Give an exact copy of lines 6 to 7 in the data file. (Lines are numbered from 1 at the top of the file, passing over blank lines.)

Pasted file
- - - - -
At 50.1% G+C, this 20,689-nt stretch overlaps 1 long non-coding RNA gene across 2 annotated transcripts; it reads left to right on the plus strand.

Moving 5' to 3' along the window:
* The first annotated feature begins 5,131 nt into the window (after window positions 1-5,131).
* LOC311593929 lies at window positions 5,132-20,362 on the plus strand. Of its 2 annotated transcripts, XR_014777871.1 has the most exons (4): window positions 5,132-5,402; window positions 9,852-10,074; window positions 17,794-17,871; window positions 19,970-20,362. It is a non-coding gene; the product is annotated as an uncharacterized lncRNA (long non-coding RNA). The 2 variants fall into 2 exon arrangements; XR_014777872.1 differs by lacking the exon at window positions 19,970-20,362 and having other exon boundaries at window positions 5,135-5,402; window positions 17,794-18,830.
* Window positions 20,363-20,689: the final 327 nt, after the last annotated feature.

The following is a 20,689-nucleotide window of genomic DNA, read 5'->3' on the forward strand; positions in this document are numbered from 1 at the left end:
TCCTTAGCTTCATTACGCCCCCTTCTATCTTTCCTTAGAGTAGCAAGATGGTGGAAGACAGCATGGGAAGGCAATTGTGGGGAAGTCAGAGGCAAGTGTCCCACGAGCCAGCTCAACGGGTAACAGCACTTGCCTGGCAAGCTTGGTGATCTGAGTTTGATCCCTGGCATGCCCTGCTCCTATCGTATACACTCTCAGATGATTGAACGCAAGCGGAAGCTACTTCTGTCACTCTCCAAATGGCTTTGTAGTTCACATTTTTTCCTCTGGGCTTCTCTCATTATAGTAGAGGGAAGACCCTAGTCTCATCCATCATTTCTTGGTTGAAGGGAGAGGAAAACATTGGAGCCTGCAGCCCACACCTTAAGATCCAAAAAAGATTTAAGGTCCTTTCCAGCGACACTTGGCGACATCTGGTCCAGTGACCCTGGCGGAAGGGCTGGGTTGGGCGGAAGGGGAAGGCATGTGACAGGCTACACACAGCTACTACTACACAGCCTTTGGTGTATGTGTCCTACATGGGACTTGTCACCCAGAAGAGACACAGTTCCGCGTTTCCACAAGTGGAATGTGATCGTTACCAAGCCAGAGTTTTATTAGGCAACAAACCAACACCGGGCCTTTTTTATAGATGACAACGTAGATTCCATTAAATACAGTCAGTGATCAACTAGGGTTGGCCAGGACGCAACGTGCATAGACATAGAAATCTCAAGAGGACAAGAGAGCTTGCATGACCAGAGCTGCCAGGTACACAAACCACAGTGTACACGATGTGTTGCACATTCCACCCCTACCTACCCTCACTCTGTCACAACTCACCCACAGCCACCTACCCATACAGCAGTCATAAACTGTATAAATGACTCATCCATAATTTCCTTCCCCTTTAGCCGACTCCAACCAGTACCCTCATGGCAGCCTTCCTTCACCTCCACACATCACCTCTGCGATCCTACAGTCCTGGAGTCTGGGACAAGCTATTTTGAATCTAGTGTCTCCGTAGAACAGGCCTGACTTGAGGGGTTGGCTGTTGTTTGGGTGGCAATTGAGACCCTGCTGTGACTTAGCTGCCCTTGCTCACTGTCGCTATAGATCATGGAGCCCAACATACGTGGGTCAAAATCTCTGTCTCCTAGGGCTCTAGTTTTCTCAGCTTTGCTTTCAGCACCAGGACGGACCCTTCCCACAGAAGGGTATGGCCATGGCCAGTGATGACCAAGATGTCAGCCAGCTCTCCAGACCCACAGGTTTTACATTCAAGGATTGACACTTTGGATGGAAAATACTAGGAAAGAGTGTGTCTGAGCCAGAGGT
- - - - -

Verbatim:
The following is a 20,689-nucleotide window of genomic DNA, read 5'->3' on the forward strand; positions in this document are numbered from 1 at the left end:
TCCTTAGCTTCATTACGCCCCCTTCTATCTTTCCTTAGAGTAGCAAGATGGTGGAAGACAGCATGGGAAGGCAATTGTGGGGAAGTCAGAGGCAAGTGTCCCACGAGCCAGCTCAACGGGTAACAGCACTTGCCTGGCAAGCTTGGTGATCTGAGTTTGATCCCTGGCATGCCCTGCTCCTATCGTATACACTCTCAGATGATTGAACGCAAGCGGAAGCTACTTCTGTCACTCTCCAAATGGCTTTGTAGTTCACATTTTTTCCTCTGGGCTTCTCTCATTATAGTAGAGGGAAGACCCTAGTCTCATCCATCATTTCTTGGTTGAAGGGAGAGGAAAACATTGGAGCCTGCAGCCCACACCTTAAGATCCAAAAAAGATTTAAGGTCCTTTCCAGCGACACTTGGCGACATCTGGTCCAGTGACCCTGGCGGAAGGGCTGGGTTGGGCGGAAGGGGAAGGCATGTGACAGGCTACACACAGCTACTACTACACAGCCTTTGGTGTATGTGTCCTACATGGGACTTGTCACCCAGAAGAGACACAGTTCCGCGTTTCCACAAGTGGAATGTGATCGTTACCAAGCCAGAGTTTTATTAGGCAACAAACCAACACCGGGCCTTTTTTATAGATGACAACGTAGATTCCATTAAATACAGTCAGTGATCAACTAGGGTTGGCCAGGACGCAACGTGCATAGACATAGAAATCTCAAGAGGACAAGAGAGCTTGCATGACCAGAGCTGCCAGGTACACAAACCACAGTGTACACGATGTGTTGCACATTCCACCCCTACCTACCCTCACTCTGTCACAACTCACCCACAGCCACCTACCCATACAGCAGTCATAAACTGTATAAATGACTCATCCATAATTTCCTTCCCCTTTAGCCGACTCCAACCAGTACCCTCATGGCAGCCTTCCTTCACCTCCACACATCACCTCTGCGATCCTACAGTCCTGGAGTCTGGGACAAGCTATTTTGAATCTAGTGTCTCCGTAGAACAGGCCTGACTTGAGGGGTTGGCTGTTGTTTGGGTGGCAATTGAGACCCTGCTGTGACTTAGCTGCCCTTGCTCACTGTCGCTATAGATCATGGAGCCCAACATACGTGGGTCAAAATCTCTGTCTCCTAGGGCTCTAGTTTTCTCAGCTTTGCTTTCAGCACCAGGACGGACCCTTCCCACAGAAGGGTATGGCCATGGCCAGTGATGACCAAGATGTCAGCCAGCTCTCCAGACCCACAGGTTTTACATTCAAGGATTGACACTTTGGATGGAAAATACTAGGAAAGAGTGTGTCTGAGCCAGAGGT